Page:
The Seated Scribe is considered one of the masterpieces of the Louvre Museum and the Egyptian statuary. Its great reputation is due to its very good conservation and the mystery that surrounds it. The particularly naturalistic treatment of its physiognomy is reinforced by the very good preservation of its polychromy as well as by the special inlay technique of the eyes. In rock crystal and white magnesite veined with red, the whole circled with copper, these bring a striking realism to this scribe. This particular care given to this sculpture suggests that it is a very high dignitary of the Old Kingdom. However, his identity remains unknown. Indeed, the loss of the pedestal containing his name and titles as well as a little informed context of excavation, do not allow to identify this character or to precisely date the sculpture.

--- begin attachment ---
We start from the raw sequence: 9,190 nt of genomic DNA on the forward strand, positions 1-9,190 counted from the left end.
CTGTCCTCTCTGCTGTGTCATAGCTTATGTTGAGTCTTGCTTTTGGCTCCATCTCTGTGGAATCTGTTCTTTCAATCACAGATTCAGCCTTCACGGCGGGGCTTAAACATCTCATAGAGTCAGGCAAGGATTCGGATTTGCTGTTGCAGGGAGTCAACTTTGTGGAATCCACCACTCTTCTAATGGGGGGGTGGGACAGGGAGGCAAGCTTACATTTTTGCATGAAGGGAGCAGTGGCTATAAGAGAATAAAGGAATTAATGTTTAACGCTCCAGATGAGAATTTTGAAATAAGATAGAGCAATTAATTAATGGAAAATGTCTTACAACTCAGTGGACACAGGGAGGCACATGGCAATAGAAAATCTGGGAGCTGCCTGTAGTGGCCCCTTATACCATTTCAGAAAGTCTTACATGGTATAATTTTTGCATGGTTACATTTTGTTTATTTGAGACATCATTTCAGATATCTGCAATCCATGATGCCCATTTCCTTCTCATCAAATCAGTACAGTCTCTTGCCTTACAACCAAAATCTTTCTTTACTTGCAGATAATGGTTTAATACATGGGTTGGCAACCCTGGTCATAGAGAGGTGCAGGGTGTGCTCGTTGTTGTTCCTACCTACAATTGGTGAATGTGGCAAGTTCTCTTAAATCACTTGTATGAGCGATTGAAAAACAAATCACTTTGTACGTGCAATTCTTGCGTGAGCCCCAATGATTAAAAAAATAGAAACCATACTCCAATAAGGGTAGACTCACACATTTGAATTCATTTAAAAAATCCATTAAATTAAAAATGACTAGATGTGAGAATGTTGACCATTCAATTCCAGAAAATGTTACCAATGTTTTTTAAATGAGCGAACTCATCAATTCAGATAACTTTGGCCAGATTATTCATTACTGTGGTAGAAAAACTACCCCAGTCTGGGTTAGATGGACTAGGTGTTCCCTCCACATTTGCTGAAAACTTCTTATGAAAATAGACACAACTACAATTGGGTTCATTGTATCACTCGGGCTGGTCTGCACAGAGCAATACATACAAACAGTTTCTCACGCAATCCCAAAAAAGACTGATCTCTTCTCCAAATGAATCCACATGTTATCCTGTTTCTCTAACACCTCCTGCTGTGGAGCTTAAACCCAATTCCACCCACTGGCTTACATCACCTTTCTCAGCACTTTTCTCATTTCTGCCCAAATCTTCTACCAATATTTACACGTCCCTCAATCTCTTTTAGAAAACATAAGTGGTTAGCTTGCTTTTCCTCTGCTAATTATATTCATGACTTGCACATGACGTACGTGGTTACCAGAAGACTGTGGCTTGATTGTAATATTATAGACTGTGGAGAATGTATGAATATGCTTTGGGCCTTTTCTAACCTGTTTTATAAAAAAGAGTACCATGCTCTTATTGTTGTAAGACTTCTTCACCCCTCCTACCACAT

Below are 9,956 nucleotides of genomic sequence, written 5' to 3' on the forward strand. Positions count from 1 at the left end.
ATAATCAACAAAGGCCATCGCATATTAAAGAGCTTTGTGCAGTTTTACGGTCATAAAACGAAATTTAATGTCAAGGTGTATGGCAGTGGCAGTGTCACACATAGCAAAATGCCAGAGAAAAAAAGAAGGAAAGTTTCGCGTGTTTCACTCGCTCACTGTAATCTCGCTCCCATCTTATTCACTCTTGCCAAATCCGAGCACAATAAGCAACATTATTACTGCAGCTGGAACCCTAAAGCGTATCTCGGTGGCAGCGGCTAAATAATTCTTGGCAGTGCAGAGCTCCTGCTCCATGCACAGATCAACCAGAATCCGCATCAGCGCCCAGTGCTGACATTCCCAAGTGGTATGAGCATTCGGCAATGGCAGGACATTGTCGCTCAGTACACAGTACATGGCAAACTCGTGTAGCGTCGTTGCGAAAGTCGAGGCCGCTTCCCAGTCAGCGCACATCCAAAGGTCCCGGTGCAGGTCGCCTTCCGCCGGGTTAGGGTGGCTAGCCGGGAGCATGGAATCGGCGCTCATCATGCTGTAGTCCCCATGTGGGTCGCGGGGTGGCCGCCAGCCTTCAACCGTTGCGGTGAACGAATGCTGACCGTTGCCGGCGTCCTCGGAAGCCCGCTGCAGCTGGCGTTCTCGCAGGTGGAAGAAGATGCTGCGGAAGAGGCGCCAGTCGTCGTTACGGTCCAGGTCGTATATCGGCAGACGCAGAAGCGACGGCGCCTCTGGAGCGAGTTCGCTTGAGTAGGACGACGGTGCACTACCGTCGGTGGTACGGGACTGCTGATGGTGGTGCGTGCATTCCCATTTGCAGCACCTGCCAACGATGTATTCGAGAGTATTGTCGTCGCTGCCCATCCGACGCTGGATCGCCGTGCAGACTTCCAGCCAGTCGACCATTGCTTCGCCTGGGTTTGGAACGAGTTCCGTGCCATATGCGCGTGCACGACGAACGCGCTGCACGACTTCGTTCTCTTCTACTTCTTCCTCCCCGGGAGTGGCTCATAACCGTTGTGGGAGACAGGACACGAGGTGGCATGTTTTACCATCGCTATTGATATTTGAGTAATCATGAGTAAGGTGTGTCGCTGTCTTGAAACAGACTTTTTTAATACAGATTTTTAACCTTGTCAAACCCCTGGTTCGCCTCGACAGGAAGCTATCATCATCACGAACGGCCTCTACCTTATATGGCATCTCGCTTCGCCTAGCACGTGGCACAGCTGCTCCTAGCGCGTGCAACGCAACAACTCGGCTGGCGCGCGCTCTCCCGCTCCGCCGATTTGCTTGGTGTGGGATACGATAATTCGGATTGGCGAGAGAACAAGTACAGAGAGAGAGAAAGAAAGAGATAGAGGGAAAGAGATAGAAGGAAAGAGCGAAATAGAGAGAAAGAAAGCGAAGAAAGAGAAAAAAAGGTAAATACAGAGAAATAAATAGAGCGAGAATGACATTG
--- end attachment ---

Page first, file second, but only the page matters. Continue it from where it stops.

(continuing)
This reproduction was made from a mold made using the technique of taking a 3D impression on the original of the Louvre. It was then patinated by hand. The depth effect of rock crystal eyes on the original was obtained by a careful deposition of layers of transparent resins: so many steps that require excellence of the gesture and mastery of advanced techniques.
These are unique skills cultivated by the artisans of the RMN-GP molding workshop. From the workshop of the Musée du Louvre, founded in 1794, it offers 6,000 references. The workshop has one of the largest and most prestigious collections of original molds in the world, reproductions of the masterpieces of sculpture, from Antiquity to the present day.
The Seated Scribe 4th or 5th Dynasty, 2600-2350. Paris, Louvre Museum. Original in polychrome limestone
Rmn-GP Reduction in hand-patinated resin